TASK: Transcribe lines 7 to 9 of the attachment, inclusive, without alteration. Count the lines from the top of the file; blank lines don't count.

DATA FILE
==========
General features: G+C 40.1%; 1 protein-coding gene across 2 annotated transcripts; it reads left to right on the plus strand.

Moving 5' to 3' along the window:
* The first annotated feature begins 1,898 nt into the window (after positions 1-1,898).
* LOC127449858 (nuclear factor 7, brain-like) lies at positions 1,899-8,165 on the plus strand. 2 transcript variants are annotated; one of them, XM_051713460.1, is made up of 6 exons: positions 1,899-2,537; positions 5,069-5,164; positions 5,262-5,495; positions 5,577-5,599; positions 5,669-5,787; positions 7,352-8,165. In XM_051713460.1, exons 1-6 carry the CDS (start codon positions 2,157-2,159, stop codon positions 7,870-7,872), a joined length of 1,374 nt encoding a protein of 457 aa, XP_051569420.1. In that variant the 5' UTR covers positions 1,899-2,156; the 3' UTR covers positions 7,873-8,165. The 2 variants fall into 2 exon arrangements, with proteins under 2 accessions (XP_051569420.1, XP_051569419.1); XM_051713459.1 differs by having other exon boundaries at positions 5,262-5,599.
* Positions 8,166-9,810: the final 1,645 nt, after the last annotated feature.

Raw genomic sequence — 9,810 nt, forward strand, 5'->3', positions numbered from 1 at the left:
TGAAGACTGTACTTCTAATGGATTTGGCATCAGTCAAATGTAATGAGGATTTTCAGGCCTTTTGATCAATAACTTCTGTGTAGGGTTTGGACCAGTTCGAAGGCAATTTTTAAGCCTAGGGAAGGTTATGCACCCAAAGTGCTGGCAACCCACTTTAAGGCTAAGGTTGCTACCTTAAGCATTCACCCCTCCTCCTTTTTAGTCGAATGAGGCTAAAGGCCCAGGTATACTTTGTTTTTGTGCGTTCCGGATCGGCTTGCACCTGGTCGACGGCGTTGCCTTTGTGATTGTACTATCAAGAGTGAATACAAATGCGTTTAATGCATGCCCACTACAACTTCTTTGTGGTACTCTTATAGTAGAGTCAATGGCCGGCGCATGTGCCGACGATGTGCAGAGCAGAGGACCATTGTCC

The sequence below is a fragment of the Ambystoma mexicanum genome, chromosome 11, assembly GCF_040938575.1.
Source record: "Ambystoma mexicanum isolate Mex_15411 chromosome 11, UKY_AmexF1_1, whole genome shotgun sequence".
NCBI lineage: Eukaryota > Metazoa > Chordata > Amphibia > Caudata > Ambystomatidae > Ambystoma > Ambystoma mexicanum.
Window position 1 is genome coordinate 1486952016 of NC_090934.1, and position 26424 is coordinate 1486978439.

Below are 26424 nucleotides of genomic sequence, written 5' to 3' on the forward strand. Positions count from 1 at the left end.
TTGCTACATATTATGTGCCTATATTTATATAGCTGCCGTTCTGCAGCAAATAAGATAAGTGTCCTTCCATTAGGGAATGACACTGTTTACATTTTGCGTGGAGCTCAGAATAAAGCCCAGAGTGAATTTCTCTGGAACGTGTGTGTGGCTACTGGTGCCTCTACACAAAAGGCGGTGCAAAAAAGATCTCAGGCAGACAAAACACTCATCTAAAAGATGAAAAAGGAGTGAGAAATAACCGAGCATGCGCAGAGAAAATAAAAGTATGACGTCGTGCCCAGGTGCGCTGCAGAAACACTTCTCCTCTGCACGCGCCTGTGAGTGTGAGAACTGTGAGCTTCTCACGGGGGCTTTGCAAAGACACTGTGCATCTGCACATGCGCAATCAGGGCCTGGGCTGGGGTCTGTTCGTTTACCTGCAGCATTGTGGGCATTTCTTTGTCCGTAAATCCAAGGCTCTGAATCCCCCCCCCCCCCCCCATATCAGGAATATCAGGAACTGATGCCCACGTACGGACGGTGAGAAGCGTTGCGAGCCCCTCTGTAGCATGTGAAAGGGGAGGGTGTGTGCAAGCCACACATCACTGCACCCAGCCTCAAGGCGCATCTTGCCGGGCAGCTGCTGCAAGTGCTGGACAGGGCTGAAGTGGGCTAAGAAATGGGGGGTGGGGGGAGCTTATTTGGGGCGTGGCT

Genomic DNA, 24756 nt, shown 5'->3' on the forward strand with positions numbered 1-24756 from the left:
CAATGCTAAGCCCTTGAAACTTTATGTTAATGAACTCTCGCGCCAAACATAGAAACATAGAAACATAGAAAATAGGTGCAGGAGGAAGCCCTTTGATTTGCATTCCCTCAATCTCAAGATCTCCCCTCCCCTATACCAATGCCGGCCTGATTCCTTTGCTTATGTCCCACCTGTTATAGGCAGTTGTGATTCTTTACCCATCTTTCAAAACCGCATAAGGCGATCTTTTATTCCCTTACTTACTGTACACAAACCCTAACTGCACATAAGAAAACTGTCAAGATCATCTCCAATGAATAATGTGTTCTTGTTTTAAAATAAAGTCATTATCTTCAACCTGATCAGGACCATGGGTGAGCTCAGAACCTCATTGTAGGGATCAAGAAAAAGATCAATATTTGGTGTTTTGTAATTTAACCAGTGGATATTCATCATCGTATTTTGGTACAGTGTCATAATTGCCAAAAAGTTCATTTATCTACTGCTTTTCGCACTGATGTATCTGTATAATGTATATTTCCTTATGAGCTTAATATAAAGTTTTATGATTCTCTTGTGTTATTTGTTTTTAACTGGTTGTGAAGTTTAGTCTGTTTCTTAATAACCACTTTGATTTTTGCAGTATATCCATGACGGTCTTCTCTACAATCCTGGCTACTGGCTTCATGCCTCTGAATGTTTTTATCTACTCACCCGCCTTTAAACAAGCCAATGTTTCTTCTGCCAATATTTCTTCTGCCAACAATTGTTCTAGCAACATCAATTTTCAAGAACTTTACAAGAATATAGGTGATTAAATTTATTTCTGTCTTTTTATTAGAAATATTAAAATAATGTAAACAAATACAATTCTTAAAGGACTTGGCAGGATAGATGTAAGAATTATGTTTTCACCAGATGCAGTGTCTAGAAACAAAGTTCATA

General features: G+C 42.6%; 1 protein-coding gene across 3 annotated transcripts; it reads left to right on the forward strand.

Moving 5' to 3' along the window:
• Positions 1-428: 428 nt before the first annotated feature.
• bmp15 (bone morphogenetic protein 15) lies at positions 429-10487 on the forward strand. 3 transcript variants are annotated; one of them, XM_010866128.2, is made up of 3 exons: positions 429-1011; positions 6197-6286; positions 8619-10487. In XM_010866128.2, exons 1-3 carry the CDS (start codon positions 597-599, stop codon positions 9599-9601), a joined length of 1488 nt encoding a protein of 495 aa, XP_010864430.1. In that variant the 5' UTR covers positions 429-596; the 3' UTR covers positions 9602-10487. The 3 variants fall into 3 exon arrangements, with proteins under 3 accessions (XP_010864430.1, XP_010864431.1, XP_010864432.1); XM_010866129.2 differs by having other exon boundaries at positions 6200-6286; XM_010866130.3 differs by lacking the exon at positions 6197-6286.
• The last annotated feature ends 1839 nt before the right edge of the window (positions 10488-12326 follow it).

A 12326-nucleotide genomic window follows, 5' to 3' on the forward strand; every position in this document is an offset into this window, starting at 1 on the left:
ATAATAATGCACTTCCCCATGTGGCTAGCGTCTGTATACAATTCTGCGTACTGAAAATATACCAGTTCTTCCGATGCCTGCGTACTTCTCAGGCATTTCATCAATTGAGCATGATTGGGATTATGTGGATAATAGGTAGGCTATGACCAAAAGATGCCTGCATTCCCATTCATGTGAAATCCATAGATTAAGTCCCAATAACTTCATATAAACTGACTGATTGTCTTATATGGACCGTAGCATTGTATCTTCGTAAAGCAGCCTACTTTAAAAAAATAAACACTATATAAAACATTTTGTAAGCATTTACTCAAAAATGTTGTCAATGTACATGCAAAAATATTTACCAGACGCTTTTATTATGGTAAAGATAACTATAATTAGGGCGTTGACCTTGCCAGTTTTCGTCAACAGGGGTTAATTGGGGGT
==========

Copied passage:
TGAAGACTGTACTTCTAATGGATTTGGCATCAGTCAAATGTAATGAGGATTTTCAGGCCTTTTGATCAATAACTTCTGTGTAGGGTTTGGACCAGTTCGAAGGCAATTTTTAAGCCTAGGGAAGGTTATGCACCCAAAGTGCTGGCAACCCACTTTAAGGCTAAGGTTGCTACCTTAAGCATTCACCCCTCCTCCTTTTTAGTCGAATGAGGCTAAAGGCCCAGGTATACTTTGTTTTTGTGCGTTCCGGATCGGCTTGCACCTGGTCGACGGCGTTGCCTTTGTGATTGTACTATCAAGAGTGAATACAAATGCGTTTAATGCATGCCCACTACAACTTCTTTGTGGTACTCTTATAGTAGAGTCAATGGCCGGCGCATGTGCCGACGATGTGCAGAGCAGAGGACCATTGTCC

The sequence below is a fragment of the Ambystoma mexicanum genome, chromosome 11, assembly GCF_040938575.1.
Source record: "Ambystoma mexicanum isolate Mex_15411 chromosome 11, UKY_AmexF1_1, whole genome shotgun sequence".